Monday, March 17, 2014

Before May 23rd!

Before May 23rd, 2014, scheduled to be the date of the blessing and official opening of the Chapel of the Don Orione’s Community of Nairobi, last Saturday, March 15, held a small ceremony of gratitude to all the workers and benefactors from here and elsewhere who have sustain this project.
The work is officially completed. We are now in the phase of the beautification, finishing touches and furnishings.
This ceremony of thanksgiving and gratitude is first and foremost an opportunity to give thanks to God for his insurance and the protection he gave to all those who worked on this project. No major incident or loss was recorded, this is due to his benevolence. If things throughout unfolded beautifully and gave this beautiful architectural result, it is also due to his good will.

Participated in this fraternal lunches of thanksgiving, the foreman mason and masterpiece, Mungai Hesbon, the masons who helped him, Nganga and colleagues, the metalworkers and carpenters, the tilers ... The architect was expected, but due to some impediments could not take part in the celebration, as well as the electrician. Appointment is taken for May 23rd, date of the blessing and official opening by the Apostolic Nuncio in Kenya, Most Rev. Charles Daniel Balvo, with the confirmed presence of Father Malcolm George Dyer the Superior of our Delegation and Father Giuseppe Vallauri pionier of the Mission in Kenya.

Wednesday, March 12, 2014

Don Orione for Ever!

As we remember Don Orione today and his entry into the Heavenly Kingdom, I ask your prayers for all of the Spiritual Family of Don Orione (men and women religious, members of the Secular Institute, Members of the Orionine Lay Movement and all people who have any contact with us, not forgetting our family members, as we continue to walk together in the mission entrusted to us by the Holy Spirit, even though we are very conscious of being sinners, but also trustful of his mercy.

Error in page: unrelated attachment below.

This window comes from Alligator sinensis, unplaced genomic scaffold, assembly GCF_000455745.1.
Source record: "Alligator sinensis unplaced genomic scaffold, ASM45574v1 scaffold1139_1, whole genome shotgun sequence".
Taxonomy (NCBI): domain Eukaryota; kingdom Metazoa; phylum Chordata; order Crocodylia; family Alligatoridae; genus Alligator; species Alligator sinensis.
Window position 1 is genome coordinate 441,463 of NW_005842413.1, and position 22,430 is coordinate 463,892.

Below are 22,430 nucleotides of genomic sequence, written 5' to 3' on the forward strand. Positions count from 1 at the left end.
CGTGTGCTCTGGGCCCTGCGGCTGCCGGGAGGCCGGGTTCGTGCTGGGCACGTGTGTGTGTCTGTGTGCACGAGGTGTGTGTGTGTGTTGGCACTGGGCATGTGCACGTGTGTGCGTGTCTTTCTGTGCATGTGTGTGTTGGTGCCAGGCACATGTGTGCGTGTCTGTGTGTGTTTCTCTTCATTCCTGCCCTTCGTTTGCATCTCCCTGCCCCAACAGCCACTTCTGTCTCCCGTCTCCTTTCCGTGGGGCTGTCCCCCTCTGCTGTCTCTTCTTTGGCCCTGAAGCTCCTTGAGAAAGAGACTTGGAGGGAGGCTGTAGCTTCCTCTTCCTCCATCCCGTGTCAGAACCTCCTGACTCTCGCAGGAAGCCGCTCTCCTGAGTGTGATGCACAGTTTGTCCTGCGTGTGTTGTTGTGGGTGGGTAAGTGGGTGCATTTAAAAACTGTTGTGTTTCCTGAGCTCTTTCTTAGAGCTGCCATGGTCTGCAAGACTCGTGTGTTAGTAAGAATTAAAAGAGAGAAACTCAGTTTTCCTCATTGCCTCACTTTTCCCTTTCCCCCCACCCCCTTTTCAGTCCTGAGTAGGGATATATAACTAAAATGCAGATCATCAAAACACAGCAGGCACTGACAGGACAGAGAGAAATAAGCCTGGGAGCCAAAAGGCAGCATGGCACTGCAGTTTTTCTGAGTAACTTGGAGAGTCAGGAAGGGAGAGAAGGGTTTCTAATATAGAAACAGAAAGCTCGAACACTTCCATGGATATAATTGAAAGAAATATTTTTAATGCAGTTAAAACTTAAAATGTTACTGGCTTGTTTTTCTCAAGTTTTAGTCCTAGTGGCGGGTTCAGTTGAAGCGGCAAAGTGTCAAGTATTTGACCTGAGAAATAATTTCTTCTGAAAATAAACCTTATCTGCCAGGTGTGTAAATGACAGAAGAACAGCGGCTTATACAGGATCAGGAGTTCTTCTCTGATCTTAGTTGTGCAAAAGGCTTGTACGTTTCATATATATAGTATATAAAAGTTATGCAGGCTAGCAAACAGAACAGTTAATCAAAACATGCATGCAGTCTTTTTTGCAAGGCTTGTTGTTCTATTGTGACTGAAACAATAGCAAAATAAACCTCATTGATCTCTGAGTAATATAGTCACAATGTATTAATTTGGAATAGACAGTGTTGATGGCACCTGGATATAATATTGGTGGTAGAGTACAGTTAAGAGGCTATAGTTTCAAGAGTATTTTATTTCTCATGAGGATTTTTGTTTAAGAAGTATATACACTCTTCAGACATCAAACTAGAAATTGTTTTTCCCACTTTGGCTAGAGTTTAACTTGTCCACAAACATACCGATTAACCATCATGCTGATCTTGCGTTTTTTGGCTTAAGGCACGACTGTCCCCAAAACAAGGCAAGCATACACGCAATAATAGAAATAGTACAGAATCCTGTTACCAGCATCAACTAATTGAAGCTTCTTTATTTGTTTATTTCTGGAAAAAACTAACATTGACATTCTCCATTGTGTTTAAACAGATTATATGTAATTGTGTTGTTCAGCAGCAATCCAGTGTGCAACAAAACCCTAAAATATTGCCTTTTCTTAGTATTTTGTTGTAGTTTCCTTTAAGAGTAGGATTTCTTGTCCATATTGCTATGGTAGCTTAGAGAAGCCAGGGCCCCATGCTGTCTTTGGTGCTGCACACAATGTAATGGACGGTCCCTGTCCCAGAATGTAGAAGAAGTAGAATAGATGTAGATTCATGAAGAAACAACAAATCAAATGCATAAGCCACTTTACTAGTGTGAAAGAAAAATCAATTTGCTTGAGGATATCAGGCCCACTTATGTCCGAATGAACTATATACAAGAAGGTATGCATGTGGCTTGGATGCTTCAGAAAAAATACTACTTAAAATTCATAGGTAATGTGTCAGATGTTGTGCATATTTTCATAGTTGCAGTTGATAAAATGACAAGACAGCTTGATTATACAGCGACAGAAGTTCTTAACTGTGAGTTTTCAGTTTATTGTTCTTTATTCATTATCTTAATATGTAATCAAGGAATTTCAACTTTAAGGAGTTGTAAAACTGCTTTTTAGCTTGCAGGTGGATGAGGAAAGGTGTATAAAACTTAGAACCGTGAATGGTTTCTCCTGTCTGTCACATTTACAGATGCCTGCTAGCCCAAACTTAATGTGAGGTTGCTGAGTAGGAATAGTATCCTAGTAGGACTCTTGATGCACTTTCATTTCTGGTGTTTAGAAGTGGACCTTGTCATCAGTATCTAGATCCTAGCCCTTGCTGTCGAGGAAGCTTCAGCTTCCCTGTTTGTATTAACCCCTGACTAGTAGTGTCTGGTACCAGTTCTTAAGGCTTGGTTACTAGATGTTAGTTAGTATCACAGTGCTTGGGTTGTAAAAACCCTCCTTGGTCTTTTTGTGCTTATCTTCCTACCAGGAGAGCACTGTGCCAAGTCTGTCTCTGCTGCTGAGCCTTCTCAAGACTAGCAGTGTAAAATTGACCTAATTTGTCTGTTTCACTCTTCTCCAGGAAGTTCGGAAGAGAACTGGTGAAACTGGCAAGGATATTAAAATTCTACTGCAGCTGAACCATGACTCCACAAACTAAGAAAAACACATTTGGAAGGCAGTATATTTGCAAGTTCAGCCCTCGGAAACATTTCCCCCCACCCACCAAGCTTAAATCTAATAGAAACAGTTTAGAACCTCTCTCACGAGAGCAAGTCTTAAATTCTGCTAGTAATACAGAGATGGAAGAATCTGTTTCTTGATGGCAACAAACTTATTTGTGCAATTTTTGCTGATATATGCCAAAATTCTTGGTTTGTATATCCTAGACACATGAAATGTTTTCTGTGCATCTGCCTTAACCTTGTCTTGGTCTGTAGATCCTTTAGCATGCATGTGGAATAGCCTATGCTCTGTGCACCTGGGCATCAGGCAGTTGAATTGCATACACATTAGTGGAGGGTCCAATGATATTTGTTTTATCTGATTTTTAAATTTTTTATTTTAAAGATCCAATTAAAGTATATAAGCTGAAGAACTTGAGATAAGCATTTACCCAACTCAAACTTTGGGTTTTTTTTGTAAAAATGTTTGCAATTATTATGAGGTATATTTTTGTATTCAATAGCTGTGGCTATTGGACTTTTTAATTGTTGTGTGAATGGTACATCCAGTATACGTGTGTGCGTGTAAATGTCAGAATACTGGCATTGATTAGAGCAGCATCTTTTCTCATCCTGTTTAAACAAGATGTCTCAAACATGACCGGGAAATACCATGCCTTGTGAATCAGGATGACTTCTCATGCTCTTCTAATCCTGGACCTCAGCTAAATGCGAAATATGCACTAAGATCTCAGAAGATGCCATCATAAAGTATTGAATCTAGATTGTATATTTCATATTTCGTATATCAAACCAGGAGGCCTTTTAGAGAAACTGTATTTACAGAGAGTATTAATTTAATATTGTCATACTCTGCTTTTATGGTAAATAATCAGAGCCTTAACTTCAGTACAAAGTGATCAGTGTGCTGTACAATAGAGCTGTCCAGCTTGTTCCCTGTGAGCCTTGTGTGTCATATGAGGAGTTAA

God bless you all!
Fr Malcolm

Monday, March 10, 2014

Beginning of the "Orientation Courses"

On this day, Monday, March 10th, the Institute of Philosophy of the Consolata Fathers initiates a series of courses for a period of four months called orientation courses. These courses involve young aspirants of various Congregations and Religious Institutes eager to begin the next academic year their studies of philosophical formation. Our congregation for the account of Kenya prensented this year seven candidates for this course. These are:
+ Martin Njung’e Kamau
+ Francis Keya Maina
+ Charles Simali
+ Geoffrey Njuguna
+ Austine Namusende Muteshi
+ Cornelius Kirwa
+ Samuel Muthoka Mutua

Friday, March 7, 2014

Moving towards May!

We approach little by little to May and the new chapel of Nairobi Community takes its final screed. Officially, the blessing is scheduled for the third week of May. It will give an opportunity to celebrate here in Kenya the Orionine Missionary Year.
While constructors and workers are fighting to give the final form, others come here and there with great ideas and give out more of his beauty to this architectural marvel. A roundabout Don Orione just in front of the building, adorned with flowers, and the surprise of the moment, the beautiful tabernacle in the shape of the chapel as if it were custom designed.

The students with their infatuation and physical strength are always giving time and hard manual work to make the space more beautiful. For whom was visiting there is less than a week, it will be quite difficult to recognize the space and especially greater will be his or her amazement to see how fast things change and beautify.

Wednesday, March 5, 2014

“He became poor, so that by his poverty you might become rich” (cf. 2 Cor 8:9)


“He became poor, so that by his poverty you might become rich” (cf. 2 Cor 8:9)

Dear Brothers and Sisters,
As Lent draws near, I would like to offer some helpful thoughts on our path of conversion as individuals and as a community. These insights are inspired by the words of Saint Paul: "For you know the grace of our Lord Jesus Christ, that though he was rich, yet for your sake he became poor, so that by his poverty you might become rich" (2 Cor 8:9). The Apostle was writing to the Christians of Corinth to encourage them to be generous in helping the faithful in Jerusalem who were in need. What do these words of Saint Paul mean for us Christians today? What does this invitation to poverty, a life of evangelical poverty, mean for us today?